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The whole cultural apparatus of the Third Reich was geared towards promulgating and reinforcing a doctrine of innate racial superiority pertaining to a mythical “Aryan” people. This was achieved in a multitude of ways that permeated every aspect of people’s daily lives — school, play, work, media and advertising, even the design of public spaces. The ultimate goal of the Nazi party was complete symbolic domination of public and private discourse, which was to be turned, to the greatest extent possible, towards furthering the interests of the party. In this goal they succeeded to a remarkable extent, not least because of their aggressive use of propaganda, unprecedented levels of media control, and strong connections with industry.

At the heart of this racial mythos were two complementary drives. One was positive reinforcement, dedicated to promoting notions of Aryan purity, wholesomeness, strength, and predestination as the supremely victorious people of the earth. This vision of Aryan perfection was intimately bound up with the mechanisms and ethos of Hiter’s totalitarian state, so much so that the two were seen, in Nazi eyes, as politically synonymous; the Third Reich, as a single-party dictatorship, was the political embodiment of the Aryan people, who would be defenseless and become dispersed without it. Much energy was spent promoting or encouraging so-called “Aryan” virtues — militarism, nationalism, industriousness, and fecundity among them — through propaganda and government subsidy.

The other, more sinister drive in Nazi culture was that of negative reinforcement — a relentless and comprehensive demonization of “non-Aryan” peoples as perfidious, degenerate, and malevolent. The Jewish people were by far the most visible of these, singled out for particularly vehement hatred by the Nazi party apparatus — and thus, after 1933, the state — as the supreme authors of German misfortune throughout history. The Nazis characterised the Jewish people as a sinister conspiratorial force they described as Weltjudentum (“World Jewry”), the antithesis of every supposed “Aryan” virtue, constantly manipulating the world behind the scenes to ensure the subjugation and poverty of non-Jews.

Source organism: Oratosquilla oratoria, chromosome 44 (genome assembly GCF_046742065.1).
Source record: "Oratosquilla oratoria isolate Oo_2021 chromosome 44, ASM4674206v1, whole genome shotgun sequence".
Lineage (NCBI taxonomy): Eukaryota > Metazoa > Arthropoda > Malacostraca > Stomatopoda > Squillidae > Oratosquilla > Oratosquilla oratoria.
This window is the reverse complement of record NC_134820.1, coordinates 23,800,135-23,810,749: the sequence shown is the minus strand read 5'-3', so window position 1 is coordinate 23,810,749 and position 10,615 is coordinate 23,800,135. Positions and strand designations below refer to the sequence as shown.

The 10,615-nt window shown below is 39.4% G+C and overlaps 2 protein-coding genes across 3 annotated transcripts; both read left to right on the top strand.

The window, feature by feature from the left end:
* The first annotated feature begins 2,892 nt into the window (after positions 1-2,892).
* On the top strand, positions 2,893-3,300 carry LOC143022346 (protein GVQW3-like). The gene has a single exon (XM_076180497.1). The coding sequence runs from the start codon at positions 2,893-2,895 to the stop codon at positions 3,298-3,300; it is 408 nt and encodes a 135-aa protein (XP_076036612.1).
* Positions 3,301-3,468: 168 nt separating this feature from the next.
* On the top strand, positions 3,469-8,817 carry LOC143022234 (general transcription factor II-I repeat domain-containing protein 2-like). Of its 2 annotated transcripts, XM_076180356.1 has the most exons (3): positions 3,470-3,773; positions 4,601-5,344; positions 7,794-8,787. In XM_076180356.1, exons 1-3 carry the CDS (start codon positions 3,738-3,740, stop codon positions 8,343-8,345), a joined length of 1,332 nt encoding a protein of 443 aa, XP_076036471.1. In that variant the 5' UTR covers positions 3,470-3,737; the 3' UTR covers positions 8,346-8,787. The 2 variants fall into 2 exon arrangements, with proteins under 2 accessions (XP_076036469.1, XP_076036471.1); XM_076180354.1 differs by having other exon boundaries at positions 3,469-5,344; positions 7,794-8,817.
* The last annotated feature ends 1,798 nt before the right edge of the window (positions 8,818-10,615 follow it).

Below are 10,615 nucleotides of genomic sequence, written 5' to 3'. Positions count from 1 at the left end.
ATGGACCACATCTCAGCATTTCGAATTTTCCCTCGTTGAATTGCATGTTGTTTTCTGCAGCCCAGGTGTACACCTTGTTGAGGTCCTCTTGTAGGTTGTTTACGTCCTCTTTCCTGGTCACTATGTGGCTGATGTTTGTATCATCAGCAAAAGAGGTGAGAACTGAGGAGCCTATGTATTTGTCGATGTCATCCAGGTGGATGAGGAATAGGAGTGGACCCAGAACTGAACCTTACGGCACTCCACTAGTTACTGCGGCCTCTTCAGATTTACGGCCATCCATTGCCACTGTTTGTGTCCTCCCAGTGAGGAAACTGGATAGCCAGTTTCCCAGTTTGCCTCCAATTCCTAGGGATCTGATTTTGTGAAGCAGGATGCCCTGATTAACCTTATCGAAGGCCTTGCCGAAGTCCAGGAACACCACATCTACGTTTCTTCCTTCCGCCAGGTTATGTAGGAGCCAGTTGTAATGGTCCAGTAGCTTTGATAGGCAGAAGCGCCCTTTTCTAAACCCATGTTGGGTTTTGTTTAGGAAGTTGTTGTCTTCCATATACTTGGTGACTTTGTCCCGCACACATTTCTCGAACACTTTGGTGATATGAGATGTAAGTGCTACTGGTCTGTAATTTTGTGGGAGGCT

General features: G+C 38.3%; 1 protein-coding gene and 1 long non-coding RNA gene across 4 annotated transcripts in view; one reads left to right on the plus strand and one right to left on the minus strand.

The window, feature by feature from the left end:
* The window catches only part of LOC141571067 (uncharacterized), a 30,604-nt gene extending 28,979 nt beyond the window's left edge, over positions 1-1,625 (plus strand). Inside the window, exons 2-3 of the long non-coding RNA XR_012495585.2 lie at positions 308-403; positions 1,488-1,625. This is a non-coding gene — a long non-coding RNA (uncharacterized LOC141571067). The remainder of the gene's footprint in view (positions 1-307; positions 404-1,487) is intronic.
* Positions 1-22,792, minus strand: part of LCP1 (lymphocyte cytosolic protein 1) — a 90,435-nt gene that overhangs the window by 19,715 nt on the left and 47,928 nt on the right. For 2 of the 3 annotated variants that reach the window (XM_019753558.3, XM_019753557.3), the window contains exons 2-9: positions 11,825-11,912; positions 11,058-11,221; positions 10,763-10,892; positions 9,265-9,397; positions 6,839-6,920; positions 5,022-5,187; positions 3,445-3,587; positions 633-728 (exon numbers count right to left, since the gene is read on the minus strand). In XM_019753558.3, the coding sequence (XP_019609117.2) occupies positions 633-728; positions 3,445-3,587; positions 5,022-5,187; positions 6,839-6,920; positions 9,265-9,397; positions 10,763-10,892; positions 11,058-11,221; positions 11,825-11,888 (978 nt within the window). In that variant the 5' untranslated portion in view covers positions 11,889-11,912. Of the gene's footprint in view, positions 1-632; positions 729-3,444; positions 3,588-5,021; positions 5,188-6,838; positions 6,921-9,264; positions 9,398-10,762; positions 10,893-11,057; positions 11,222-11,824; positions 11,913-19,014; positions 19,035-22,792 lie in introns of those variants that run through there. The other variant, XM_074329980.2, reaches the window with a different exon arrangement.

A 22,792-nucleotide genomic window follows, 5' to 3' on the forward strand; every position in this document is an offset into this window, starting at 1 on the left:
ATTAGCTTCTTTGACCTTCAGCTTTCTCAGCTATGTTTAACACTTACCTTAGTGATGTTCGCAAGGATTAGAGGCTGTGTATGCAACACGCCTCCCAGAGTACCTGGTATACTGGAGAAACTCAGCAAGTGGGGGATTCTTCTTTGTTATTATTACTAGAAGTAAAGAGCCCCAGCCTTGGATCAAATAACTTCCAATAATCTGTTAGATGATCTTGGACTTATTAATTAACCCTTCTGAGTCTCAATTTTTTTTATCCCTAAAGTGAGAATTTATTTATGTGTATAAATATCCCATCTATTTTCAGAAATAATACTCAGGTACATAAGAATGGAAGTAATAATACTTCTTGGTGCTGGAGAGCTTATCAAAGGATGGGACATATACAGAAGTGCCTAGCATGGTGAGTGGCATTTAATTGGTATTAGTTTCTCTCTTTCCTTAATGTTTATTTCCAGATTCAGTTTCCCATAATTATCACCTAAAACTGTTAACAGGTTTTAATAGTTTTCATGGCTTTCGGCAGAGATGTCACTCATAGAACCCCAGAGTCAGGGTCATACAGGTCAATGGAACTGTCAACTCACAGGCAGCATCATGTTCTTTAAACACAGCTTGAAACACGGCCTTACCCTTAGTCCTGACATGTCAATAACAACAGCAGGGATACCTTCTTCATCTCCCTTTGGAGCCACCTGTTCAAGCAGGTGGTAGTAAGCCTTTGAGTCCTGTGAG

Other groups also found themselves targeted by the Nazis, whether as “degenerate races” (Roma, Sinti, and Slavs were described as such) or as thought criminals guilty of mental or moral perversion (homosexuals, pacifists, socialists, communists, liberals, Jehovah’s Witnesses, and even particularly devout Christians, among others, were counted among these).

These unfortunate human beings, many of whom were ethnically German or had lived in Germany (or, later, its occupied territories) for generations, found themselves subjected to a constant barrage of vitriol, negative propaganda, and humiliation that echoed throughout society.

These two drives, backed by the most sophisticated and audacious propaganda apparatus the world had ever seen, set in motion the currents of hatred which would rapidly give rise to the Holocaust. This process was a product of the Nazis’ ruthless opportunism, backed by their wildly populist rhetoric and growing sentiments of nationalist resentment in the wake of World War One. The Nazis successfully capitalised on Germany’s economic woes and exploited its internal divisions to propel themselves into a position of total control over German society, all of which was predicated on the violently racist mythology which they injected into every level of public life.